# What reasoning error am I making here?

1. Jun 7, 2010

### blunkblot

I apologize for a misclick double post:

Mentor action: double posted thread merged. No harm, no foul.

Last edited by a moderator: Jun 7, 2010
2. Jun 7, 2010

### blunkblot

Apparently I cannot read. I figure this is the wrong thread. Please move or kill as needed :(

You need to find M where

$$\left|\frac{x+2}{x}-5\right| \le M, x \in (1, 4)$$

To do this, I put 4 for the top x, 1 for the bottom x, to give the greatest quotient possible, plus |-5|, which finally gives 11. The correct answer is to combine 5 into the fraction with x's, and that gives a different answer.

What did I overlook by NOT combining them?

You can view the entry on google books preview here:

http://books.google.com/books?id=10... by first writing the given function"&f=false

Gratitude for enlightenment.

Last edited: Jun 7, 2010
3. Jun 7, 2010

### Staff: Mentor

Look at the range of values for (x + 2)/x for x in [1, 4]. This function is defined at all points in this interval, and is decreasing on this interval. The largest value of (x + 2)/x on this interval comes when x = 1.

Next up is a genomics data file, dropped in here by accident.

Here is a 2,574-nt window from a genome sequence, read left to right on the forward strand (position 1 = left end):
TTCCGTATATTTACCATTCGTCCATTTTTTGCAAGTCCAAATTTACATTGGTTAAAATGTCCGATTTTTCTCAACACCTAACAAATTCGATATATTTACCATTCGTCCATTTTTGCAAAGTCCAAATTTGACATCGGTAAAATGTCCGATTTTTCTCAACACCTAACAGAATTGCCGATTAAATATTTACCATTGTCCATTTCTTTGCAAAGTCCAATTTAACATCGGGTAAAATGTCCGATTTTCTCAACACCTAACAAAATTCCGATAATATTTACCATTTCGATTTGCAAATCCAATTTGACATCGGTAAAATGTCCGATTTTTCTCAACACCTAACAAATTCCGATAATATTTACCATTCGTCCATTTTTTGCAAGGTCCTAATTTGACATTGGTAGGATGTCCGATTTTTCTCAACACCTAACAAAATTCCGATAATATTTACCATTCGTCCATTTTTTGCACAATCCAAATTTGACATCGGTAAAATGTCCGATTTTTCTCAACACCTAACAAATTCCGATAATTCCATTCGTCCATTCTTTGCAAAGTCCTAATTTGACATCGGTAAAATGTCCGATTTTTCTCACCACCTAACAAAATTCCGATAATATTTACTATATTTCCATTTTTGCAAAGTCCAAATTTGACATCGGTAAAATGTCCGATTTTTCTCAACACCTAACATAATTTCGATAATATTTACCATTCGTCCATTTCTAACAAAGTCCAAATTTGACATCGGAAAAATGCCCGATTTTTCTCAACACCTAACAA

4. Jun 7, 2010

### blunkblot

This I understand. If you substitute x with 1, you can get | 3 | + | 5 | = 8 as an upper bound.

The solution as linked actually has M = 18. What makes 18 a better upper bound than 8? Or, is the book wrong?

Thank you

5. Jun 7, 2010

### Tedjn

It shouldn't be a better upper bound. I don't know how the book got 18, but it is a M that works, so it's technically correct as well.

6. Jun 7, 2010

### blunkblot

The book got it by merging the -5 into the fraction, giving

$$\left| \frac{-4x + 2}{x} \right|$$

Then it maximizes this fraction within the allowed values for x by using 4 for the top x, 1 for the bottom x, and applying absolute value to each term since |-4x + 2| <= |4x| + |2|

This gives you 18. What makes this a good method?

It's really confusing, because by turning 5 into 5x/x, and plugging DIFFERENT values into the top x and bottom x, it greatly magnifies the result, apparently without good reason.

7. Jun 7, 2010

### Tedjn

Magnifying the result is a good enough reason, since you're looking for any upper bound. But your way is another perfectly fine way to find an upper bound.

8. Jun 10, 2010

### blunkblot

Makes sense, thank you.